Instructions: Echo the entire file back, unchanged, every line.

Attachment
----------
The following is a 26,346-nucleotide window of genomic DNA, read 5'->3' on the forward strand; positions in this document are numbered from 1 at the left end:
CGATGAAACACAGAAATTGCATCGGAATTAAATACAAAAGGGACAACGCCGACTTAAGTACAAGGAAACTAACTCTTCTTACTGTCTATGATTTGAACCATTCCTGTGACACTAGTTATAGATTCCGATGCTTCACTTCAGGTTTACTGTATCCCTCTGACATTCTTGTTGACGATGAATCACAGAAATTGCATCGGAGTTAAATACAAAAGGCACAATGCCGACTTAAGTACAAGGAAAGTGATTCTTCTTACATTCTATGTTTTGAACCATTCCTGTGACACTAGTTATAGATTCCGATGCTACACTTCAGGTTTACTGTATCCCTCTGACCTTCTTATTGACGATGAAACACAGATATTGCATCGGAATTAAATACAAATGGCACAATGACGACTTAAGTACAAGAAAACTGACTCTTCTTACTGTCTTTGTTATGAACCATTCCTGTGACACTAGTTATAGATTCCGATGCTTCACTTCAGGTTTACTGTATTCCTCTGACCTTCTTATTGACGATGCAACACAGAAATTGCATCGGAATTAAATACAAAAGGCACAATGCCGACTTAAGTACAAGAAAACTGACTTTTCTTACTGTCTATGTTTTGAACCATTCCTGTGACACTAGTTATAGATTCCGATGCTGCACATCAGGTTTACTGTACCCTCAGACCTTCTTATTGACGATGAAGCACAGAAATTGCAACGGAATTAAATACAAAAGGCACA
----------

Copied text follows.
The following is a 26,346-nucleotide window of genomic DNA, read 5'->3' on the forward strand; positions in this document are numbered from 1 at the left end:
CGATGAAACACAGAAATTGCATCGGAATTAAATACAAAAGGGACAACGCCGACTTAAGTACAAGGAAACTAACTCTTCTTACTGTCTATGATTTGAACCATTCCTGTGACACTAGTTATAGATTCCGATGCTTCACTTCAGGTTTACTGTATCCCTCTGACATTCTTGTTGACGATGAATCACAGAAATTGCATCGGAGTTAAATACAAAAGGCACAATGCCGACTTAAGTACAAGGAAAGTGATTCTTCTTACATTCTATGTTTTGAACCATTCCTGTGACACTAGTTATAGATTCCGATGCTACACTTCAGGTTTACTGTATCCCTCTGACCTTCTTATTGACGATGAAACACAGATATTGCATCGGAATTAAATACAAATGGCACAATGACGACTTAAGTACAAGAAAACTGACTCTTCTTACTGTCTTTGTTATGAACCATTCCTGTGACACTAGTTATAGATTCCGATGCTTCACTTCAGGTTTACTGTATTCCTCTGACCTTCTTATTGACGATGCAACACAGAAATTGCATCGGAATTAAATACAAAAGGCACAATGCCGACTTAAGTACAAGAAAACTGACTTTTCTTACTGTCTATGTTTTGAACCATTCCTGTGACACTAGTTATAGATTCCGATGCTGCACATCAGGTTTACTGTACCCTCAGACCTTCTTATTGACGATGAAGCACAGAAATTGCAACGGAATTAAATACAAAAGGCACA